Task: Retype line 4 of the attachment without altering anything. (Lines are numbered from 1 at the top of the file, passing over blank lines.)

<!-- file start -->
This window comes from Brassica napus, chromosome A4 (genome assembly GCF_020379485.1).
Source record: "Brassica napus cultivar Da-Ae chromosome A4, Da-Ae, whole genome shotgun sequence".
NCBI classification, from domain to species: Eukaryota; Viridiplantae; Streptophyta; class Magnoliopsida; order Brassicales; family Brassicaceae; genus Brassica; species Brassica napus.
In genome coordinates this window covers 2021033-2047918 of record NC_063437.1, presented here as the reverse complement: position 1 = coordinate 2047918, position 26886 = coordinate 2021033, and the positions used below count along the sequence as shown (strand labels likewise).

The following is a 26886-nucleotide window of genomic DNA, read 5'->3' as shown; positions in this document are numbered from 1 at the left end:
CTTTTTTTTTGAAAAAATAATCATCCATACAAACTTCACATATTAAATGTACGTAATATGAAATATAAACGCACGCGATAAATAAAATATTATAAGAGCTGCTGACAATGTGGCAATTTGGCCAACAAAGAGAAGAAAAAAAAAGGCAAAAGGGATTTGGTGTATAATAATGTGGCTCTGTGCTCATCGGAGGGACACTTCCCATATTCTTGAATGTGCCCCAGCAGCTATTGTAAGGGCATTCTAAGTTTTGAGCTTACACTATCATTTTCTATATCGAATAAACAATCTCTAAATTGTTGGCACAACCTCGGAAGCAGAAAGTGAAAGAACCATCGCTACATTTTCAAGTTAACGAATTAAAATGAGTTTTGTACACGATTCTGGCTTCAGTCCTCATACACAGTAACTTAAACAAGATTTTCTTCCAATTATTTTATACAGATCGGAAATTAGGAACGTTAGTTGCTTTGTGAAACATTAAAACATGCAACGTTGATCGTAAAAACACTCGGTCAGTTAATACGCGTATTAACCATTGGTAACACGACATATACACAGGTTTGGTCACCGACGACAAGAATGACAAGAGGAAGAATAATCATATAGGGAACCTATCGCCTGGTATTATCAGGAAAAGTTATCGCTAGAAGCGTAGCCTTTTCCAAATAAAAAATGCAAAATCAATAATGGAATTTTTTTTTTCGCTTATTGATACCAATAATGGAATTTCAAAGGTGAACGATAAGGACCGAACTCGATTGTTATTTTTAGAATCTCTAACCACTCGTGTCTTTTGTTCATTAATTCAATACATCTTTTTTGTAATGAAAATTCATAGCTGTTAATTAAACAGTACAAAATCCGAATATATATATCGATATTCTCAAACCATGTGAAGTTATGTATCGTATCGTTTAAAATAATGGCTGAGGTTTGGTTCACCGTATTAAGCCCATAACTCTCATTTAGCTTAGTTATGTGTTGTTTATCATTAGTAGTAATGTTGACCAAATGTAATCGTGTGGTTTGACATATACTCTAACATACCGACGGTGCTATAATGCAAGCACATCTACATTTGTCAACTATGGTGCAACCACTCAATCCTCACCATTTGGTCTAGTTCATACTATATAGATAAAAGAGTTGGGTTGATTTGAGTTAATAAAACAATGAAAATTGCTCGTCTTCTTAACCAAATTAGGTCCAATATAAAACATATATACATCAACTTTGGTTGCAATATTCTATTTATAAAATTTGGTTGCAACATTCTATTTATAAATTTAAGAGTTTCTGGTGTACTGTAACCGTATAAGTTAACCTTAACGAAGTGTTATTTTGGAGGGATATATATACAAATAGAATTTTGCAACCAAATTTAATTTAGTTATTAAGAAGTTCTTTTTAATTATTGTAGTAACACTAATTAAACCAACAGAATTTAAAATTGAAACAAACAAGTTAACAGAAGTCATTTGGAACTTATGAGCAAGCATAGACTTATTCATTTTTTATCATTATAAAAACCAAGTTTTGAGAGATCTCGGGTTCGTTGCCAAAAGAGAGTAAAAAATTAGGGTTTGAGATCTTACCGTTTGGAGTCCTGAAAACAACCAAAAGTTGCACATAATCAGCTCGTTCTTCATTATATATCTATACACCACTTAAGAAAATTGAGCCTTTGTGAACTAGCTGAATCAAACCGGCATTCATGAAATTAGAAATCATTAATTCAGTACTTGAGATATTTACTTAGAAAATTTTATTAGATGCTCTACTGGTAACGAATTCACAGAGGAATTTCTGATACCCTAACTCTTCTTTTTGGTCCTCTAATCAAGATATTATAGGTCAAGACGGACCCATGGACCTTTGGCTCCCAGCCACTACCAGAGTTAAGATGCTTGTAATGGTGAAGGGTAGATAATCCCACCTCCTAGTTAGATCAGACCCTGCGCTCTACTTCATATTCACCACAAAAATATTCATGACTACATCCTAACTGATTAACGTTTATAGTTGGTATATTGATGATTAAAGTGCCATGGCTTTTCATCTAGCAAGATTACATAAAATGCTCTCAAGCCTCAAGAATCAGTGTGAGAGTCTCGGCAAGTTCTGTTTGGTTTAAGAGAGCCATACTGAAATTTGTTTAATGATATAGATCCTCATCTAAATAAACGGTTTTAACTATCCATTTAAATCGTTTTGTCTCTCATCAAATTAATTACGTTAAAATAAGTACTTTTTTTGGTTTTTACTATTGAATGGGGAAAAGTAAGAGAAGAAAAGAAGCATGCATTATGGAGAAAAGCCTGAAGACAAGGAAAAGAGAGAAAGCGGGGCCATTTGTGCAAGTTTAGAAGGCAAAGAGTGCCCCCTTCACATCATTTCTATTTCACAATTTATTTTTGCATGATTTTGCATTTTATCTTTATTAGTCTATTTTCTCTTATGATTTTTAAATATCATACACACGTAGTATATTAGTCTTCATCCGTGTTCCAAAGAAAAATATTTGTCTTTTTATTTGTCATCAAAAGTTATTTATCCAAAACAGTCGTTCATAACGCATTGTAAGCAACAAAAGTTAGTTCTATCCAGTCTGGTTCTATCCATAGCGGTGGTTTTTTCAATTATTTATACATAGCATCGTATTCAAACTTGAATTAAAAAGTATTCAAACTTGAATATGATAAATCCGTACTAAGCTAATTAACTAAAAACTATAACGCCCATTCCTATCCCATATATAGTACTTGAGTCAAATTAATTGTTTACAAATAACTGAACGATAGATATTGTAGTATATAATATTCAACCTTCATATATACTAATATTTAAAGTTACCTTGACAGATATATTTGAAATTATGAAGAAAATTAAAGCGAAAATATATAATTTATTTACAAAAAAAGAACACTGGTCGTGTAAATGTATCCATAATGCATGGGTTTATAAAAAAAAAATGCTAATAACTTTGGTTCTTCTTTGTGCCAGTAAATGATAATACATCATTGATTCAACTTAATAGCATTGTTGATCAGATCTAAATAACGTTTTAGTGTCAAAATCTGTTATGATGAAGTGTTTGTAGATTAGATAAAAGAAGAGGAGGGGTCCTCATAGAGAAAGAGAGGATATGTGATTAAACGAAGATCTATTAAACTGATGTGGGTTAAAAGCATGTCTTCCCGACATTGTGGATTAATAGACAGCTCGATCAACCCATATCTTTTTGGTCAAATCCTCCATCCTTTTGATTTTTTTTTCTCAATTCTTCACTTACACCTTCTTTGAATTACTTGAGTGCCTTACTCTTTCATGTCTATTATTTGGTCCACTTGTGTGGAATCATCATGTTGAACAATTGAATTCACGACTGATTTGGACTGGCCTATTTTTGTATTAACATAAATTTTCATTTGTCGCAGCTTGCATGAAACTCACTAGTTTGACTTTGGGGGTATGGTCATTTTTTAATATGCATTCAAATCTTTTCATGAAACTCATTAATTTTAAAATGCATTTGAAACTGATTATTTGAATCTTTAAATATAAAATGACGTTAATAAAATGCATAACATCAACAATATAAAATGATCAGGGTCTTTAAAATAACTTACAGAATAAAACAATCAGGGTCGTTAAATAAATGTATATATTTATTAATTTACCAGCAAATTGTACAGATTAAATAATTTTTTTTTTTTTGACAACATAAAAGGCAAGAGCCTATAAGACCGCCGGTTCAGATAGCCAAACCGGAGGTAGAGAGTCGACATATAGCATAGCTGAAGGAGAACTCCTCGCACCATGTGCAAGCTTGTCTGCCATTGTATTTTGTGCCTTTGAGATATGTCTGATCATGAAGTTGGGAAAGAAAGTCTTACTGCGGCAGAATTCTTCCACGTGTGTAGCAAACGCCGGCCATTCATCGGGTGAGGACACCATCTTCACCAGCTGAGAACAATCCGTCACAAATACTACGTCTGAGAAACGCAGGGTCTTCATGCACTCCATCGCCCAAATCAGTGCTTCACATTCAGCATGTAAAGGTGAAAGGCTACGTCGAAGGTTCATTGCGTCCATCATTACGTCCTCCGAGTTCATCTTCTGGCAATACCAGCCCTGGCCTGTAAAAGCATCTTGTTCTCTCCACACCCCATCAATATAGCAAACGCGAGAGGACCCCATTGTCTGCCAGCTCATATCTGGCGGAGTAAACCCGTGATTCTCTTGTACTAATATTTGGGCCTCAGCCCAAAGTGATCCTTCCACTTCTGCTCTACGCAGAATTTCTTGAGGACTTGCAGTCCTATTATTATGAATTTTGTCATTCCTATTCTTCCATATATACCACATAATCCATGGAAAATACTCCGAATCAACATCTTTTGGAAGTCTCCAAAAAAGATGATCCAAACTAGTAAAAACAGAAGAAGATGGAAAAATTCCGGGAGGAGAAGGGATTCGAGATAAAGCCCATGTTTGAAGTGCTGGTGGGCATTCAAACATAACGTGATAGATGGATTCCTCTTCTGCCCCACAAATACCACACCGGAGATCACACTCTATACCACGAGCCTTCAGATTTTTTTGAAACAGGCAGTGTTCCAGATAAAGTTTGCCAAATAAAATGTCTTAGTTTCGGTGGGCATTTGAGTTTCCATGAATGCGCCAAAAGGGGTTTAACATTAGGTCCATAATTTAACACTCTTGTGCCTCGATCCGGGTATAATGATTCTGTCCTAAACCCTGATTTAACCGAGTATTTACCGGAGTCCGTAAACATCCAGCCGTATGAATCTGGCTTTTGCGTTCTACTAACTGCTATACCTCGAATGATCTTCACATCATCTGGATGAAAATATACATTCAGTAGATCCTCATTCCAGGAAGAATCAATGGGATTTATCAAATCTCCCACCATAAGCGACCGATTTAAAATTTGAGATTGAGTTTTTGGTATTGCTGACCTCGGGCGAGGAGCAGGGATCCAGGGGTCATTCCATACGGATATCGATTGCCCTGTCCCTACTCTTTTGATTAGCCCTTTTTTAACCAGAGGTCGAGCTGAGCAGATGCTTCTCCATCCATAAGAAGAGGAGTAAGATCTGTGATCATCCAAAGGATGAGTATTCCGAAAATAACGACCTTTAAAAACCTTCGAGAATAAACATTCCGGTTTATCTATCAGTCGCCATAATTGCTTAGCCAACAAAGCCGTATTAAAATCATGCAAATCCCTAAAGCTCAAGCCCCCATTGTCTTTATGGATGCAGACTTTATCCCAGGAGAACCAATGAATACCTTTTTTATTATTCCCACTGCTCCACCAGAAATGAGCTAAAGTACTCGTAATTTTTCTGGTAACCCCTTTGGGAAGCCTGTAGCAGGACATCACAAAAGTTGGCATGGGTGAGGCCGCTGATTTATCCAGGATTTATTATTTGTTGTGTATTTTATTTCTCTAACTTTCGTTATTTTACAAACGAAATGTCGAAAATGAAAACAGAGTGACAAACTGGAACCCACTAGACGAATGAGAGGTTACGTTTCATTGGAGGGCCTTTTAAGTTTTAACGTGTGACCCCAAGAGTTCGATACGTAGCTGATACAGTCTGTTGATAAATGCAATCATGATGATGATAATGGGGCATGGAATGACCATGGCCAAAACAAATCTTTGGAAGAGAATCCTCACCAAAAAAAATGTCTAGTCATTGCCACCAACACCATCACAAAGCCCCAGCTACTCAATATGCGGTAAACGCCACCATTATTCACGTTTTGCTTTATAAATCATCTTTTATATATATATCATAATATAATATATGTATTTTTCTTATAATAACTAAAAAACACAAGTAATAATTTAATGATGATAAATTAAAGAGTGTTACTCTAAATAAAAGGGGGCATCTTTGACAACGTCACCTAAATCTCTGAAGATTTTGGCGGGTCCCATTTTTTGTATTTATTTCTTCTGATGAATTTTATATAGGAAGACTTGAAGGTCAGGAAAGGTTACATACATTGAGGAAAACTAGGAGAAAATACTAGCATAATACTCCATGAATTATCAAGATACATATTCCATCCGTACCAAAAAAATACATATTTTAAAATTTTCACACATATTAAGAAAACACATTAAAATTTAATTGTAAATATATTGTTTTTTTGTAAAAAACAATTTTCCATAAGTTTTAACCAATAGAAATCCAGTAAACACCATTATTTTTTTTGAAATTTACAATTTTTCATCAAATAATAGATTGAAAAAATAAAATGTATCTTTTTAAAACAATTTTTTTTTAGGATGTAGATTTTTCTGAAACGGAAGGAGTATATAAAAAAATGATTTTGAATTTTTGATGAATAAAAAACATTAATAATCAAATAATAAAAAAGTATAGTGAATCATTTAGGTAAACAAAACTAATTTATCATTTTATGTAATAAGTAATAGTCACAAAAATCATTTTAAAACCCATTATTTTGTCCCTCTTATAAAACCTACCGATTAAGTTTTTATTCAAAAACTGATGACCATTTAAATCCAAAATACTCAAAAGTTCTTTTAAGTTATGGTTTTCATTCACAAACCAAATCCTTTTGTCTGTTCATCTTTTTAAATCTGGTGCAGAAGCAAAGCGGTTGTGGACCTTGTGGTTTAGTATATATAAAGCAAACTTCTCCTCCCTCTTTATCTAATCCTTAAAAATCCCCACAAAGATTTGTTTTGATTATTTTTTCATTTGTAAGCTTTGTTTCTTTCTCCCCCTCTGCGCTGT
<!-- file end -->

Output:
In genome coordinates this window covers 2021033-2047918 of record NC_063437.1, presented here as the reverse complement: position 1 = coordinate 2047918, position 26886 = coordinate 2021033, and the positions used below count along the sequence as shown (strand labels likewise).